Megan McArdle recounts her formal debate of the viability of the PPACA, she and Scott Gottlieb taking the affirmative (that the PPACA is not viable) and Jonathan Chait and Douglas Kamerow taking the negative. The affirmative prevailed even before what was probably an unsympathetic audience:
What was the winning argument? We argued that the Patient Protection and Affordable Care Act is an unstable program that doesn’t deliver what was expected. For a lot of people, that hardly needs proving, given all the recent technical and legal gyrations. But for others, it does, and because most of them weren’t at the debate, let me elaborate. Scott spoke eloquently about the ways in which narrow networks and the focus on Medicaid are going to deliver an unacceptable quality of care. I talked about why this, among other things, makes the system so unstable.
In a nutshell, Obamacare has so far fallen dramatically short of what was expected — technically, and in almost every other way. Enrollment is below expectations: According to the data we have so far, more than half of the much-touted Medicaid expansion came from people who were already eligible before the health-care law passed, and this weekend, the Wall Street Journal reported that the overwhelming majority of people buying insurance through the exchanges seem to be folks who already had insurance. Coverage is less generous than many people expected, with narrower provider networks and higher deductibles. The promised $2,500 that the average family was told they could save on premiums has predictably failed to materialize. And of course, we now know that if you like your doctor and plan, there is no reason to think you can keep them. Which is one reason the law has not gotten any more popular since it passed.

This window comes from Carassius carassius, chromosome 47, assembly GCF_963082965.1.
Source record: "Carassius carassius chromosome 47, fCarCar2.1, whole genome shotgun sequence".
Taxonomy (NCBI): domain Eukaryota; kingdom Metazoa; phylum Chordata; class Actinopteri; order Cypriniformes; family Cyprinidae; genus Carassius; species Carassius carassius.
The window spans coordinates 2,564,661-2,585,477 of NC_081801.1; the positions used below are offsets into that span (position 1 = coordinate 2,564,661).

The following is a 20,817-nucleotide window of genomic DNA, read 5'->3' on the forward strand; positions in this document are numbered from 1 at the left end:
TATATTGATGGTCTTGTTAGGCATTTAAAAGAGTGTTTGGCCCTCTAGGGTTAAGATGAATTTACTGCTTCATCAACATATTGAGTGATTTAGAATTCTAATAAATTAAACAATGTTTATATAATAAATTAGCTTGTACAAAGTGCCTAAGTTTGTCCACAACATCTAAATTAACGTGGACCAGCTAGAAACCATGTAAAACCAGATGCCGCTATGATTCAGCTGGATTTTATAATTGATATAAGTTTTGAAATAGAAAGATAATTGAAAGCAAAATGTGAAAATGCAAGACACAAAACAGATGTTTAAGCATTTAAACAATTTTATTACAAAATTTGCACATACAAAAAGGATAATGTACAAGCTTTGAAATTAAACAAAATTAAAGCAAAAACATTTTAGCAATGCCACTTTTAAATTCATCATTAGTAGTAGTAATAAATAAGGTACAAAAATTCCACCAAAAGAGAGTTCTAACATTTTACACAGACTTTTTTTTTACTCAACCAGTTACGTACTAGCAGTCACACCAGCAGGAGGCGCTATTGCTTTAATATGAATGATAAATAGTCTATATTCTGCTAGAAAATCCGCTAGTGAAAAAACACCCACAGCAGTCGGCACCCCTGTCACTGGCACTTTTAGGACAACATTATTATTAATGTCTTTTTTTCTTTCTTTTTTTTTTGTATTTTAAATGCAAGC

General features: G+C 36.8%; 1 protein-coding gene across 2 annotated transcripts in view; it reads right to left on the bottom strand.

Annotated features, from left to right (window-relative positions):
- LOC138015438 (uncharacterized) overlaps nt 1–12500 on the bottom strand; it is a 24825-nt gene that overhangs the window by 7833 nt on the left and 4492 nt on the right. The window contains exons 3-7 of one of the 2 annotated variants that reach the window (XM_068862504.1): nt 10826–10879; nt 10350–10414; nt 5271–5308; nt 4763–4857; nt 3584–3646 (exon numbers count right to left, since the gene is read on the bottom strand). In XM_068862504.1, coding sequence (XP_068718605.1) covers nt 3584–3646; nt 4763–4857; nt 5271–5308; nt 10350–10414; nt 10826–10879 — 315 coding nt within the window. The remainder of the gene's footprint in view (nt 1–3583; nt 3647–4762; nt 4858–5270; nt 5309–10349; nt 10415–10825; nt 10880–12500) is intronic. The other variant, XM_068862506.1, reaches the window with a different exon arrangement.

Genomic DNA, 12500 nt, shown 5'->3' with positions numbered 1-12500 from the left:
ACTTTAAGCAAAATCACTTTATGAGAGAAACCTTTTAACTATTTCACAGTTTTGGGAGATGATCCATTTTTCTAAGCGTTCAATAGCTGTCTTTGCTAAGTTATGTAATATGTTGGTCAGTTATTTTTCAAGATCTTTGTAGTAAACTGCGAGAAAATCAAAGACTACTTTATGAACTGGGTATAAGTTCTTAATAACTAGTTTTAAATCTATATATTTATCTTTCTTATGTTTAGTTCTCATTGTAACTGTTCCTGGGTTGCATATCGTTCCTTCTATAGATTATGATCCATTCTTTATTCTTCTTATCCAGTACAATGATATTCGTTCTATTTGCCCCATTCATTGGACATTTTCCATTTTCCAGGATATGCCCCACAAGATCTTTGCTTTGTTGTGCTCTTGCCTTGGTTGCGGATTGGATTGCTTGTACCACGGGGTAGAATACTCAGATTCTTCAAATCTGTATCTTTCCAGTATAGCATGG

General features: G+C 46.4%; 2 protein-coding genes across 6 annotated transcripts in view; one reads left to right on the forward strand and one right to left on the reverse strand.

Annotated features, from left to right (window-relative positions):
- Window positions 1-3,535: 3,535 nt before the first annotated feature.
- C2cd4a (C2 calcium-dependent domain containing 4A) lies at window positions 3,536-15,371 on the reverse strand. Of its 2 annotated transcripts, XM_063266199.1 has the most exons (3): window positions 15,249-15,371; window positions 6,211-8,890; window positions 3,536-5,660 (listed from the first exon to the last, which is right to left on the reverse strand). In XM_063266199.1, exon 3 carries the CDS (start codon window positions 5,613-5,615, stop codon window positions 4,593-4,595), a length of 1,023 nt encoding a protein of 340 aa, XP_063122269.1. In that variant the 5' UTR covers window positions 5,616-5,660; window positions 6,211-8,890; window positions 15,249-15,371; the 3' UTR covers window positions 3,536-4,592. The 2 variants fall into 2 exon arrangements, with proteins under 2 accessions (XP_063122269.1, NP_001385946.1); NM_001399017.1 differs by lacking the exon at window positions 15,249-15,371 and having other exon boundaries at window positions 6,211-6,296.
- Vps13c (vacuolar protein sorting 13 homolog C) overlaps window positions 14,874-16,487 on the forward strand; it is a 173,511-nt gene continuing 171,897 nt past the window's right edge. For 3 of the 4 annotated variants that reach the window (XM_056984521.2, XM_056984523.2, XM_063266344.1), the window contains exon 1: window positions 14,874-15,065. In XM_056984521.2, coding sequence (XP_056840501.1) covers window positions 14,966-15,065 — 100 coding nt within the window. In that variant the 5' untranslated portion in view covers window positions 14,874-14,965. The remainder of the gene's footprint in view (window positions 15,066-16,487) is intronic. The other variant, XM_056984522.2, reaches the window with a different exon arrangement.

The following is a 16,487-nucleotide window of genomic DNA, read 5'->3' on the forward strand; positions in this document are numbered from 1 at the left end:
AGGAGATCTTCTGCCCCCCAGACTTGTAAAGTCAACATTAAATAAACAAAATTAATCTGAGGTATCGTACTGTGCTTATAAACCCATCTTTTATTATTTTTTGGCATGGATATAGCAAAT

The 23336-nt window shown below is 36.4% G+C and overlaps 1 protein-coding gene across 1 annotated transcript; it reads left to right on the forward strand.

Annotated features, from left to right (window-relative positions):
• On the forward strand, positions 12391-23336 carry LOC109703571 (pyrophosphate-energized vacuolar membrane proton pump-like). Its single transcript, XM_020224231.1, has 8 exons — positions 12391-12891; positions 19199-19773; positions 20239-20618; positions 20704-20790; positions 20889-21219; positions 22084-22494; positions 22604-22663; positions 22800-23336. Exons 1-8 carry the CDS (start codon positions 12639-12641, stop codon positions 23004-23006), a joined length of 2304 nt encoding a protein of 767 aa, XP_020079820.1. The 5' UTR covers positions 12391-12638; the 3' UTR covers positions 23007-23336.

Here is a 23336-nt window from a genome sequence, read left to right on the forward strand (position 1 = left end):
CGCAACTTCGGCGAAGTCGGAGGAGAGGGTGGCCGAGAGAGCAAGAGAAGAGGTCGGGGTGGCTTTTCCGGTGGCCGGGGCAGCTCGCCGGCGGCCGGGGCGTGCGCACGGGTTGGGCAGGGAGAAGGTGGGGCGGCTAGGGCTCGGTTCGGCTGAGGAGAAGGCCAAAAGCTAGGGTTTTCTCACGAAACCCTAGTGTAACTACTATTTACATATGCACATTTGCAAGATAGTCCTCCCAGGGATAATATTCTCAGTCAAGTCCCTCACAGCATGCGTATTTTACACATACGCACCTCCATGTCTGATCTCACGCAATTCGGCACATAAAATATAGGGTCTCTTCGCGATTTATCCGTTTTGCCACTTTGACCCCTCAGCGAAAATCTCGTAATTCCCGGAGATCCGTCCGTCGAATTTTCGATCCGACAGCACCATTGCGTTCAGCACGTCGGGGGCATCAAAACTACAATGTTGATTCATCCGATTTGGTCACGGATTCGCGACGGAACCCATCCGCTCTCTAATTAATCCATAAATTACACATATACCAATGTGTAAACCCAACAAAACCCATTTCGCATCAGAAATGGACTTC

The merits no longer matter. It no longer matters if it ever did that only a few hundred thousand people previously without healthcare insurance now have it under the PPACA or that could have been accomplished at lower expense and disruption. It no longer matters whether the plan is actuarially sound or financially stable without increasingly large infusions of cash from the general fund. It no longer matters whether the plan is popular in its entirety or in detail.
That’s what I meant the other day when I wondered whether the PPACA had become a “vanity project”. Like a single-celled organism it now exists in order to exist.